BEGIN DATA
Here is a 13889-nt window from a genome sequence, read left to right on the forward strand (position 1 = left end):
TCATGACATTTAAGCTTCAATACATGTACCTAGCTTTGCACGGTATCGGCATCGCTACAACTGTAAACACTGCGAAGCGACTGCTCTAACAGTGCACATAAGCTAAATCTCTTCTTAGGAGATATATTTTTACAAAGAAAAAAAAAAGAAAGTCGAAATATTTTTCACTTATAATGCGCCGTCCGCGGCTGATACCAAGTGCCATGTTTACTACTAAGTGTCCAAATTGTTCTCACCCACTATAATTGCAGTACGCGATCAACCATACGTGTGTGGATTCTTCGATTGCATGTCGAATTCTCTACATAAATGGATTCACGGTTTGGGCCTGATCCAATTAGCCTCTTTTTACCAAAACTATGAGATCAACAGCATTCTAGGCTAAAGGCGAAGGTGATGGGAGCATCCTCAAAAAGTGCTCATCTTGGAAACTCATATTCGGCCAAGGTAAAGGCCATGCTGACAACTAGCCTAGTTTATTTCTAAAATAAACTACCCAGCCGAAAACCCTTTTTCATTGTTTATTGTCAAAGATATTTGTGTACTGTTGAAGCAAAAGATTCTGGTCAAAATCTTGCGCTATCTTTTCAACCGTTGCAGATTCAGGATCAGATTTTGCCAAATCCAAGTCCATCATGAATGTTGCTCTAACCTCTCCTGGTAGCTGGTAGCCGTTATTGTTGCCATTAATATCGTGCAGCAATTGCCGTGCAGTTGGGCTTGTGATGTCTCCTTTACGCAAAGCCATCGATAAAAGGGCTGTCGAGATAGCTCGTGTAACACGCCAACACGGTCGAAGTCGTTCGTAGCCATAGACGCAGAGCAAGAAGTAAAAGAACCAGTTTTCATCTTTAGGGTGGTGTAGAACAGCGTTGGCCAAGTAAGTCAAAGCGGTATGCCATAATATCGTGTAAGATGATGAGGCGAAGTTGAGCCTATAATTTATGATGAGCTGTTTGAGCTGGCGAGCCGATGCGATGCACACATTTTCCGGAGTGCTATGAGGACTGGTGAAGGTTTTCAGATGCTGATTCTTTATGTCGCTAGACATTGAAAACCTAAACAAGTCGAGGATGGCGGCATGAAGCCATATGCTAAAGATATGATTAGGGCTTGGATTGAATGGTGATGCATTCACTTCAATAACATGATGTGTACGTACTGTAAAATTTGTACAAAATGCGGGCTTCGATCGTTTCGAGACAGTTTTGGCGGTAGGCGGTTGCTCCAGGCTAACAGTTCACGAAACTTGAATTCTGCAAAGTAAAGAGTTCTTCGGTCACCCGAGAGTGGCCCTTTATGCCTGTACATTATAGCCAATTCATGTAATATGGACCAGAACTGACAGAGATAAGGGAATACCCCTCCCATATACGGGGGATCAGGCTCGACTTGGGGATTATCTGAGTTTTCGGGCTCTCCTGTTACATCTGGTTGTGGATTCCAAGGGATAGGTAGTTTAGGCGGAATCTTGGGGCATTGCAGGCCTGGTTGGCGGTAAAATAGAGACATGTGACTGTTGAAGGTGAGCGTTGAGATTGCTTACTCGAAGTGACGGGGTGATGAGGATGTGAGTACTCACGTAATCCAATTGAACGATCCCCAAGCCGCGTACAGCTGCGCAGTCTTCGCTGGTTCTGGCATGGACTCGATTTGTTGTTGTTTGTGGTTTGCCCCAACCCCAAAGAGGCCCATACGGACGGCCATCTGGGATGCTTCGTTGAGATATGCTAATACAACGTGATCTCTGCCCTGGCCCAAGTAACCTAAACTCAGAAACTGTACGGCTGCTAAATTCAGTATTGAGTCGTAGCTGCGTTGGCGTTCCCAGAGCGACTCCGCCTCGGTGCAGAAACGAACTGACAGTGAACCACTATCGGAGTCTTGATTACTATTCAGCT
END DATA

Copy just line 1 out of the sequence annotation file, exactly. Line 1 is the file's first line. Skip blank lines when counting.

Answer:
Here is a 13889-nt window from a genome sequence, read left to right on the forward strand (position 1 = left end):